Parashat Shemini/Parah
Well, its that time of year again, when it’s obvious that Pesach is coming soon. Grocery stores around the country have begun the process of stocking up on matzah, gefilte fish, sparkling grape juice, and kosher l’Pesach Coca Cola. The displays, sales, and advertisements serve as another reminder that we need to start preparing our homes for Pesach and prepare our menus for the sedarim.

This week’s parashah, Shemini, which among other topics contains a list of kosher animals and principles for kashrut, is augmented by its proximity to Pesach by becoming Parashat Parah. In the special additional reading (maftir) this week, we are reminded about the ritual of the Parah Adumah, the red heifer. This puzzling and mysterious rite served as the ritual purification par excellence, and the level of purity it achieved was mandatory before giving the Passover offering. However, since in a post-temple world we cannot actually fulfill the ritual of the red heifer or the Passover sacrifice, we study them to spiritually fulfill them. The reading of the special maftir serves both the purpose of bringing us to a state of greater purity, as well as serving as a big reminder that Pesach is coming up and that we have lots of preparation still to do.

While the maftir is concerned with a particularly red cow, a sizeable chunk of the parashah is focused on regular cows, and more specifically the basic laws of kosher animals. While statutes about the splitted-ness of hooves are obviously important, the lists and laws can feel tedious. Whenever I come across a set of laws in Judaism that appear exacting and stale, I am reminded of a great friend and teacher who once explained that, “once you are familiar with the laws and rules, a practice can become more meaningful.” As we begin to learn and do more, especially in the way of observance, we bring a powerful level of intentionality to our lives. In Judaism we are incredibly intentional about everything we do, whether it is preparing for a huge feast, a powerful religious experience, or sitting down at the breakfast table.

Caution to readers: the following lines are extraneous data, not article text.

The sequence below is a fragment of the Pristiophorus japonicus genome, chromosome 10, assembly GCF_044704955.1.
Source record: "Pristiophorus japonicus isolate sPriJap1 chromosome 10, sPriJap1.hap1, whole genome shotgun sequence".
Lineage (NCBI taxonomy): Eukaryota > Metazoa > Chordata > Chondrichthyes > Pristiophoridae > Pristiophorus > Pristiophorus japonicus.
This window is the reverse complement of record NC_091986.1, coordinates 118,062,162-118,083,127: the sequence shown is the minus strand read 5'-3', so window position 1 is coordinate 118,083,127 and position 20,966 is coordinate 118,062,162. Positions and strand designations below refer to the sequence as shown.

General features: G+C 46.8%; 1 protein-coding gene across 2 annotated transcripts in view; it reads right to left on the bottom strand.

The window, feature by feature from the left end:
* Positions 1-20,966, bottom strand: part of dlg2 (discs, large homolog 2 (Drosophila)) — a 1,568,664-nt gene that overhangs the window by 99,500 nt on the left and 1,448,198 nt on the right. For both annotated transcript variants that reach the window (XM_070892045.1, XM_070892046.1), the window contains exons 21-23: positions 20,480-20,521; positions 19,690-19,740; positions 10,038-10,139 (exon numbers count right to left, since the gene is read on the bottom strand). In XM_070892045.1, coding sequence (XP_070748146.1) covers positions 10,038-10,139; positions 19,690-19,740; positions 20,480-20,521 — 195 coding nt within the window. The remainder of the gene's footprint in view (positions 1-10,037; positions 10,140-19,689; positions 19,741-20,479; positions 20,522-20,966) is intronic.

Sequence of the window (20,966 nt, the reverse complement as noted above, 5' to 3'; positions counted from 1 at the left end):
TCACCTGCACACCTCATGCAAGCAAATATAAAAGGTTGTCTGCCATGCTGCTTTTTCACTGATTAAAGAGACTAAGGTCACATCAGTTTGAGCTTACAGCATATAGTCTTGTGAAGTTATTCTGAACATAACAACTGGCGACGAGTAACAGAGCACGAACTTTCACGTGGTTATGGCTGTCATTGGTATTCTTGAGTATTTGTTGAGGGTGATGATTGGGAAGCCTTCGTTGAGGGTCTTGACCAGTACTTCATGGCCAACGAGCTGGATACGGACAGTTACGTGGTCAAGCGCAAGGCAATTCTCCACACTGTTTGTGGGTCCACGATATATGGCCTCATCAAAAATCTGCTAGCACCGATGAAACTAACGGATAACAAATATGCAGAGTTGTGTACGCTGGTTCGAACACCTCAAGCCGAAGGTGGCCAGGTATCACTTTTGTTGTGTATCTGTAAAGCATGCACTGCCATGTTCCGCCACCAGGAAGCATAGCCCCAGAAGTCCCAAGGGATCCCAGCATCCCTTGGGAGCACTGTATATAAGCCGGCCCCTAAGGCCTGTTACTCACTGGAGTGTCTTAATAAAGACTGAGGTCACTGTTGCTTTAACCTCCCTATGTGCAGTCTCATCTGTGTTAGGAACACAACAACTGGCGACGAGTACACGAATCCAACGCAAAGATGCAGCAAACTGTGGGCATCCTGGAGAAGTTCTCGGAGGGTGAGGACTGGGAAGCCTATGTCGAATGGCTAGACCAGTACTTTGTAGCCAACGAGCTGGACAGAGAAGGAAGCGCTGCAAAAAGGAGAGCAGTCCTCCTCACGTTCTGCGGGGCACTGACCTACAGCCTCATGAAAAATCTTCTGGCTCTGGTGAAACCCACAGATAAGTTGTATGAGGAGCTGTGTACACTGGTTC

The camp kitchen prepares over two thousand meals a day, and in a regular cafeteria environment that might just translate to a vast quantity of food. At Ramah we learn that knowledge of meals as our source of nourishment is necessary, but it is certainly not sufficient. Fun, friendships, and Jewish meaning are side dishes and entrees at every meal. We begin every meal with thanks to God for providing us with the means and ability to eat surrounded by community, and we end each meal in joyous and thankful song. Through the laws of kashrut we are taught that a meal is not just a meal, but also a way of bringing intentionality and connection to God and our Jewish community into our lives. And through the laws of the parah adumah, we are taught the value of looking ahead, spring-cleaning, and preparing for the communal experiences that bring great meaning into our lives.

In the aftermath of Purim and the run-up to Pesach, between the experiences of the festive Purim meal (se’udah) and the Seder, it is easy to get stuck in that classic Jewish cliché of “they tried to kill us, we won: let’s eat.” Our experiences at Ramah, however, help us see the value of every meal – the physical nourishment provided by God and the spiritual nourishment of being surrounded by friends.  This knowledge helps enrich those moments during the year, like Purim and Pesach, when the value of the food and experience of the meal itself might be overlooked by the celebrations of historical victories.  Our memories of those near-holy moments in the chadar ochel (dining hall) at Ramah help us realize the importance of communal meals, even if we are privileged to enjoy them on many “normal” days, not just holidays.